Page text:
11. I'll condlude with the following, as this discussion continues to get further off topic, more long winded and harder to connect the dots. Whether you can personally come up with stories of what you consider tradition and how that tradition turned out swell has little to do with a system that can objectively and consistently discern good ideas from bad ones and plausible explanations from implausible. Tradition isn't a good method... there are many ugly traditions that are the result of ignorance. Authority isn't a good method... doing something simply because another human being w
  12. Your own words: First you defended tradition in general as a good reason for belief. Then you specifically defended the tradition of slavery by using the bible, an extremely questionable source of morality to somehow conclude that slavery is wise and compassionate. Offer forth whatever semantical game you like, but you were the one to call slavery wise and compassionate... tell me more about idoicy? And lets not forget your defense of tradition via the diatribe on the breakdown of family values which is leading to an apparent decrease in morality... I suppose as opposed
  13. Agreed, but this thought experiment included total replication of the body not just brain. Or at least that's what I assumed based on there being two of the original people standing there following replication.
  14. I tend to agree that consciousness is the result of the physical world, matter, more specifically our brain and neural activity. However, "inside their head now", doesn't accurately describe the situation IMO. "You" feel no different after being replicated. "You" are still "inside your head" up until your demise. Likewise, the replicated you feels no different and feels "inside it's original head" too. "You" experience the world through them both, because both are "you". Granted at the point of replication forward the "you's" diverge. And this isn't to say that there is a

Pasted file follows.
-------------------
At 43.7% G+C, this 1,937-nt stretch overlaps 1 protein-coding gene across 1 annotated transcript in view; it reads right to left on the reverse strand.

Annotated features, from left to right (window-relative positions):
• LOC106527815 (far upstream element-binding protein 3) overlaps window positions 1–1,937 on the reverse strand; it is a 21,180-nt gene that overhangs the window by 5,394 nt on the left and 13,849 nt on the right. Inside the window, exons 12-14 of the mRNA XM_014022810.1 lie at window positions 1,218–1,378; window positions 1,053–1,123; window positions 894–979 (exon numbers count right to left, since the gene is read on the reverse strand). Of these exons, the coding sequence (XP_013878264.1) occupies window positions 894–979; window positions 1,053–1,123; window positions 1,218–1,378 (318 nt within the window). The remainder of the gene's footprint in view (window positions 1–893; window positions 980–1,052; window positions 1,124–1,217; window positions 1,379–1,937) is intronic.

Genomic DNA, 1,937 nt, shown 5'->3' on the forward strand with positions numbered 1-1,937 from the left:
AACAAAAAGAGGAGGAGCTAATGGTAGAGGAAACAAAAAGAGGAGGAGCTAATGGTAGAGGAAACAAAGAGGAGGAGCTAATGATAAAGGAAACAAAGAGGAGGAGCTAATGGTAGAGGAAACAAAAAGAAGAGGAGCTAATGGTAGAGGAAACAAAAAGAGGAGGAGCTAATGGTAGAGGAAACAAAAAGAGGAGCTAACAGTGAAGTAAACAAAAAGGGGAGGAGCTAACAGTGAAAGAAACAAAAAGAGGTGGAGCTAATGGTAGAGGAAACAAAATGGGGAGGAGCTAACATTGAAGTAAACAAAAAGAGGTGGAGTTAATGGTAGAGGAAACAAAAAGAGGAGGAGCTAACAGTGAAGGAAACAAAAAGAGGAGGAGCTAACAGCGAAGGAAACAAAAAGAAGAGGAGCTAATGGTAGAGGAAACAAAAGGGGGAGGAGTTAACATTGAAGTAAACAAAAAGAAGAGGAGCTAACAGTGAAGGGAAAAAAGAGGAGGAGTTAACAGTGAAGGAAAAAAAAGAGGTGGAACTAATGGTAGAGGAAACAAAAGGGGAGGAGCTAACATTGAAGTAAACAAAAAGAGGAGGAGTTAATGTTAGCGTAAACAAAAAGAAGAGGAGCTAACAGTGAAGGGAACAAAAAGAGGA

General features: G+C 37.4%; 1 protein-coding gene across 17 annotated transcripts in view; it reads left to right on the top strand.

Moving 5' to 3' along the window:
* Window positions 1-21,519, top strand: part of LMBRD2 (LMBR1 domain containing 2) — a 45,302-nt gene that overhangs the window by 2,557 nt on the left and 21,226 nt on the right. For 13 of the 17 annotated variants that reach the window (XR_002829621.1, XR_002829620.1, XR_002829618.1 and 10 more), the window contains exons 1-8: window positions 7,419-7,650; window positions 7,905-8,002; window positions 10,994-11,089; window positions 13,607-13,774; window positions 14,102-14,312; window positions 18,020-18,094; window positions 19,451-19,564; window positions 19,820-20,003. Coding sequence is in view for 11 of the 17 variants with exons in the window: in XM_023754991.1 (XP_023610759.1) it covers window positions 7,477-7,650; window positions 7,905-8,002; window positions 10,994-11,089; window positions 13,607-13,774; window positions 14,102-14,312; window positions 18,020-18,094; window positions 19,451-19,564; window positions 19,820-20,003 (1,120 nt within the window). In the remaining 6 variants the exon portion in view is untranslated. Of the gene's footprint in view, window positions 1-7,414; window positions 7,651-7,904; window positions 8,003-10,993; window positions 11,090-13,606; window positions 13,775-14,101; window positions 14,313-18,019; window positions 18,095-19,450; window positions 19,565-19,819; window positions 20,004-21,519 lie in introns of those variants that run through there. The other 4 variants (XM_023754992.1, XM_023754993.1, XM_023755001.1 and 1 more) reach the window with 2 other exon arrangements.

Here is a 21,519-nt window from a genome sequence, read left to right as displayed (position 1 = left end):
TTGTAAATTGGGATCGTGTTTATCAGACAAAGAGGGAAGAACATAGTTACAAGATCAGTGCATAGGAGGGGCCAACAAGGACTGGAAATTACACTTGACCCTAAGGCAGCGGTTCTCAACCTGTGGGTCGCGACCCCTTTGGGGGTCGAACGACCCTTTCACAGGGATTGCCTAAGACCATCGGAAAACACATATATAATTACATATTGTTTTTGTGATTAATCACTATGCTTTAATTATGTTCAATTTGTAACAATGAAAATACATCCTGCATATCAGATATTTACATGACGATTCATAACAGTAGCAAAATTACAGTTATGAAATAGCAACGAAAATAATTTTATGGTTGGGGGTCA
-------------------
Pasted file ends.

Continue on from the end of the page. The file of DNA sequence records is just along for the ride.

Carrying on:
15. Slavery is a tradition, one you have chosen to defend because of an apparent affinity for an ancient book. It's not my problem slavery is an uncomfortable or ugly tradition and one which you would perhaps rather ignore. Regarding emotion, perhaps you have an unhealthy emotional attachment to a book or idealogy? However, what is obvious is that slavery is an excellent example of why doing something simply because "that's what we do" is such a fundamentally flawed paradigm. What? If you are trying to offer examples of where/when tradition is "good" perhaps you could offer a s